When law enforcement officials descended upon a house in Paterson, N.J., they fully expected to find a large cache of narcotics. When they saw bloodstained walls inside a first-floor bedroom, they realized they’d discovered something much worse.
Seeking the source of all that blood, officers searched the home. They found 18 pit bulls living in appalling conditions. In the basement, 15 young pit bulls were jammed inside too-small dog crates. Three adult dogs lived chained in the backyard, trash cans tipped on their sides serving as their only shelter.
Most heartbreaking of all, police found the scar-ridden bodies of four dead dogs stuffed into trash bags and left in the basement.
Suddenly, it became clear to investigators. The dogs, emaciated and injured, were savagely being trained in that house to fight. Authorities realized they’d uncovered a large and previously unknown dog-fighting operation.
A further search of the house uncovered steroids used to amp up fighting dogs, needles, electronic shock collars and blood-covered sticks apparently used to pry open the dog’s jaws. In addition to all this horror, authorities found and seized a handgun and $12,000 in crack cocaine and marijuana.
Secret Cruelty in a New Jersey House
Most of the dogs recovered are less than a year old. All were thin and in terrible shape. According to one report, one dog was so severely affected by mange that it couldn’t walk. Others had been inside cages too small for them for so long, they too had trouble moving. One adult dog’s snout was so badly mauled it appeared deformed. Rescuers transported three of the dogs directly to a veterinarian for emergency treatment.
“I don’t know what they thought they were doing,” Stephanie Pearl, president of Second Chance Pet Adoption League, told North Jersey News. She said the dogs “were so skinny, it doesn’t look like they could fight anything.”
Dead Dogs in Plastic Bags “Like Yesterday‘s Garbage”
Paterson’s animal control officer, John DeCando, has been on the job for 37 years. Despite all that experience, even he was shocked by what was going on.
“We found four dead dogs in a garbage bag, thrown away like yesterday’s garbage,” DeCando told North Jersey News. ”It was horrible. This is one of the largest dog fighting rings I’ve seen.”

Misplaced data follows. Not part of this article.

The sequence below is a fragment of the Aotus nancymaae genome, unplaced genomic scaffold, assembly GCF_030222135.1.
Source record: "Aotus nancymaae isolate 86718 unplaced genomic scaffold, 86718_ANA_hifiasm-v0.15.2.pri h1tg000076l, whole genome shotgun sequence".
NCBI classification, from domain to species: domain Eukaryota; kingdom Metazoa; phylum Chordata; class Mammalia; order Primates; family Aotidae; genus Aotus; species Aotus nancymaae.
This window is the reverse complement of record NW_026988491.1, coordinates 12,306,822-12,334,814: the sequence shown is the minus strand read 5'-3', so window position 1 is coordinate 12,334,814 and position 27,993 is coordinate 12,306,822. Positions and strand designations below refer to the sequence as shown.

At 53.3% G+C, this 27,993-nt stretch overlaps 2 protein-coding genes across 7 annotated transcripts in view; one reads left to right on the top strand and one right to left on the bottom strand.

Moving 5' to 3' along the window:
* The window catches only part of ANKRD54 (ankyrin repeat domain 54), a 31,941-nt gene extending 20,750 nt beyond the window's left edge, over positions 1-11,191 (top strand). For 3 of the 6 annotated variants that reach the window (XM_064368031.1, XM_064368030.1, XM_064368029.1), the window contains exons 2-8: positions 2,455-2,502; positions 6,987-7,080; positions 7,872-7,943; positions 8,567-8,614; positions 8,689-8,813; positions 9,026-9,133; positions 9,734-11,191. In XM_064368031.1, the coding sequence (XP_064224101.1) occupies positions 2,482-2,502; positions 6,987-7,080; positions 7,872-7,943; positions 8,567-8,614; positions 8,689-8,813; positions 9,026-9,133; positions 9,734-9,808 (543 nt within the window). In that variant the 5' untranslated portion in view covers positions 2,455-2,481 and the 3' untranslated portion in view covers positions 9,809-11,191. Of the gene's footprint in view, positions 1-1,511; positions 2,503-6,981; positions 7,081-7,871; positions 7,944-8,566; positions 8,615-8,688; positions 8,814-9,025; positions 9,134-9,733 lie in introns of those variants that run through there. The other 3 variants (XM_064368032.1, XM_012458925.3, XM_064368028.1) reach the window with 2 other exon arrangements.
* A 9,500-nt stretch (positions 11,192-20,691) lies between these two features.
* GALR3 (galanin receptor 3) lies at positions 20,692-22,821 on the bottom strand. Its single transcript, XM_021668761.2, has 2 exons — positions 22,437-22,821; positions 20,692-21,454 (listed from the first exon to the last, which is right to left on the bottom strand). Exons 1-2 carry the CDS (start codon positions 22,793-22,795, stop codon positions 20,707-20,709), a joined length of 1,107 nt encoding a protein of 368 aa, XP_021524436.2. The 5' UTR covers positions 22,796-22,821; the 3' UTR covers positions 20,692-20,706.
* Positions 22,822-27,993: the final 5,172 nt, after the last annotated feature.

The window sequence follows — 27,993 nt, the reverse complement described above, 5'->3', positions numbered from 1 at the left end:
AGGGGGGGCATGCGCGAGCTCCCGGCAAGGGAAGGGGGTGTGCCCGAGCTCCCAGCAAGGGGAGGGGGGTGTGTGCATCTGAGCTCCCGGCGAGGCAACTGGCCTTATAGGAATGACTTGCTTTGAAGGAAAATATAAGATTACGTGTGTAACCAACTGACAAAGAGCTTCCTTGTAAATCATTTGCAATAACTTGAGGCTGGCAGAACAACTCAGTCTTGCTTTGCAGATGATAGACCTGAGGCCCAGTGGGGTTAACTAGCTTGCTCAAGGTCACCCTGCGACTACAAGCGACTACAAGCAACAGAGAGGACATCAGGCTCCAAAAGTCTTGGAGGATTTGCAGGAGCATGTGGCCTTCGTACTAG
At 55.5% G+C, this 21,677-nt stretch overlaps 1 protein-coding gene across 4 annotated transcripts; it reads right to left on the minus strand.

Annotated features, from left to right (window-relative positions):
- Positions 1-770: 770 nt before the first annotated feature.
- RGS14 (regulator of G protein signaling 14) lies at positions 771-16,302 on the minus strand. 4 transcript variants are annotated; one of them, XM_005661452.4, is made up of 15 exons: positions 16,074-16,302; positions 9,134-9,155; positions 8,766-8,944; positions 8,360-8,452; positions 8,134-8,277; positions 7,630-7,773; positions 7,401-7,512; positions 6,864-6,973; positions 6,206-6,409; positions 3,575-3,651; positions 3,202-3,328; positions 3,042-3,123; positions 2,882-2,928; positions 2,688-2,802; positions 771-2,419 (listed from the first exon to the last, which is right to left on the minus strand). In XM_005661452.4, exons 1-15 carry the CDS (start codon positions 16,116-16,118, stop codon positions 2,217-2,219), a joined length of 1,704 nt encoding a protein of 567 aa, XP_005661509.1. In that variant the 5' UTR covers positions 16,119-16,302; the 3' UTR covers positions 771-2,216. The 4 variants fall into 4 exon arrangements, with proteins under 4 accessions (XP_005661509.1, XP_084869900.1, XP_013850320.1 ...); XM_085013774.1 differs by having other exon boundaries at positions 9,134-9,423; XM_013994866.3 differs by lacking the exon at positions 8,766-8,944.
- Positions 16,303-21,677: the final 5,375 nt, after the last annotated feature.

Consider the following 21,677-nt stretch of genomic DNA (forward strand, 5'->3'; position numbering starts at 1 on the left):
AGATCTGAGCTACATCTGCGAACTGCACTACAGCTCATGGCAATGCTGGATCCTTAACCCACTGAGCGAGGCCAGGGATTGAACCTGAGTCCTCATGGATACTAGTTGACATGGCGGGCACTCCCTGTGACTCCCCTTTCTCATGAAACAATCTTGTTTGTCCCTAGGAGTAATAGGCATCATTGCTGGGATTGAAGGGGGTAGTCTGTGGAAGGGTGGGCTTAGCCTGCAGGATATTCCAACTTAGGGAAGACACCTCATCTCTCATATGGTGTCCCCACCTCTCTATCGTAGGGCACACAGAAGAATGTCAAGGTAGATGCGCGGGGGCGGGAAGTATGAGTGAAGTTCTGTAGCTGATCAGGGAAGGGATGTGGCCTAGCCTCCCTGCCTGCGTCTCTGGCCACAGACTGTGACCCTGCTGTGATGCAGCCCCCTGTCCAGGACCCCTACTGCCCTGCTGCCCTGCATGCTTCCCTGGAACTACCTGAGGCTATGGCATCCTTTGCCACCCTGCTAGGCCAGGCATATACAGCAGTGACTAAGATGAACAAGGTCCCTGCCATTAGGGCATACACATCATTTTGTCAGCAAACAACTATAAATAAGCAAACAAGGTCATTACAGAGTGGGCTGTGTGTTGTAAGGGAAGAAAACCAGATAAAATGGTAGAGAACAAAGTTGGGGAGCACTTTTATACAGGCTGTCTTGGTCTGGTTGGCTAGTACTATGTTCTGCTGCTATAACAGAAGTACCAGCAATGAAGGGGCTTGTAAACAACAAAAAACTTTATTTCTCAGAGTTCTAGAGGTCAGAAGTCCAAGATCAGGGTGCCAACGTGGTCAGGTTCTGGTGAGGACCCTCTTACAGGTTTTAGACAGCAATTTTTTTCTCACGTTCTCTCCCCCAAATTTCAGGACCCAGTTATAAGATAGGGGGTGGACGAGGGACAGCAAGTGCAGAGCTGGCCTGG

Neighbors questioned by police said they didn’t realize a dog fighting ring was operating right under their noses. They said they saw a few dogs at the residence, but not the 18 the police eventually found.
Sadly, though, neighbors admitted the dogs they saw in the yard were obviously malnourished. They said they could hear them “crying at night.” Why didn’t they report any of this to the police? Clearly, they should have. According to DeCando, however, “[P]eople are afraid to call” to report animal issues.
Suspect Faces 84 Counts of Animal Cruelty
The accused in this case, Caurie Swinger, 21, now faces 84 counts of animal cruelty in addition to drug and gun charges. Another man, Ashley Bryant, will not be charged with the animal crimes but is being charged with the narcotics and gun offenses.
Authorities charged Swinger on Apr. 24th with 18 counts of torturing and mutilating animals, four counts of knowingly killing animals, four counts of causing another person to kill an animal, two counts of running a dog-fighting operation, two counts of permitting animals to fight, and 18 counts of failing to provide food and water to animals.
He and Bryant are currently out on $50,000 bond.
For the Rescued Pitties, There‘s Good News, Too
Fortunately, the horrible people who tried to train vicious fighting dogs failed to get their evil job done. According to those who rescued the Paterson raid dogs, every one of the pit bulls will have a chance at a bright new life.
“Each dog is adoptable; not one will be put to sleep,” DeCando said. “They’re friendly. They just got hooked up with bad people.”
The dogs reportedly responded hesitantly but in a non-threatening manner to the officers who found them. A little food went a long way to make those frightened, cowering pups wag their tails.
“They just wanted some attention,” DeCando told North Jersey News. “[The defendant] didn’t have a chance to make them mean yet.”
Anyone who still believes a pit bull is “bred to be vicious” should take careful note of what happened here. Despite spending their first year or more of life horrifically abused, starved and trained for maximum aggression, all 18 of the Paterson raid dogs responded only with happiness when treated with kindness. Not one has snapped at or bitten anyone handling them.
Remember that dog who’d lost some of her snout? She “was one of the worst dogs we’ve seen, just the dog-bite wounds. She just smelled like a giant infection. But she was the friendliest of all of them,” Stephanie Pearl told North Jersey News. Pit bulls a dangerous breed? No.
Second Chance Pet Adoption League is working with other rescue groups to find help in getting these dogs rehabilitated and eventually adopted into new, loving homes.
“They’re all very sweet,” said Pearl. ”They definitely will all be adoptable. It’s just a matter of finding the right home for them.”
Want to rescue a loving dog and help him or her forget a terrifying, bloody past? There are 18 sweet natured pit bulls up in New Jersey who’d love to meet you.
Lead image shows Viola, another of the Paterson raid rescued pit bull pups. Photo credit for all images: Stephanie Pearl Facebook Page.
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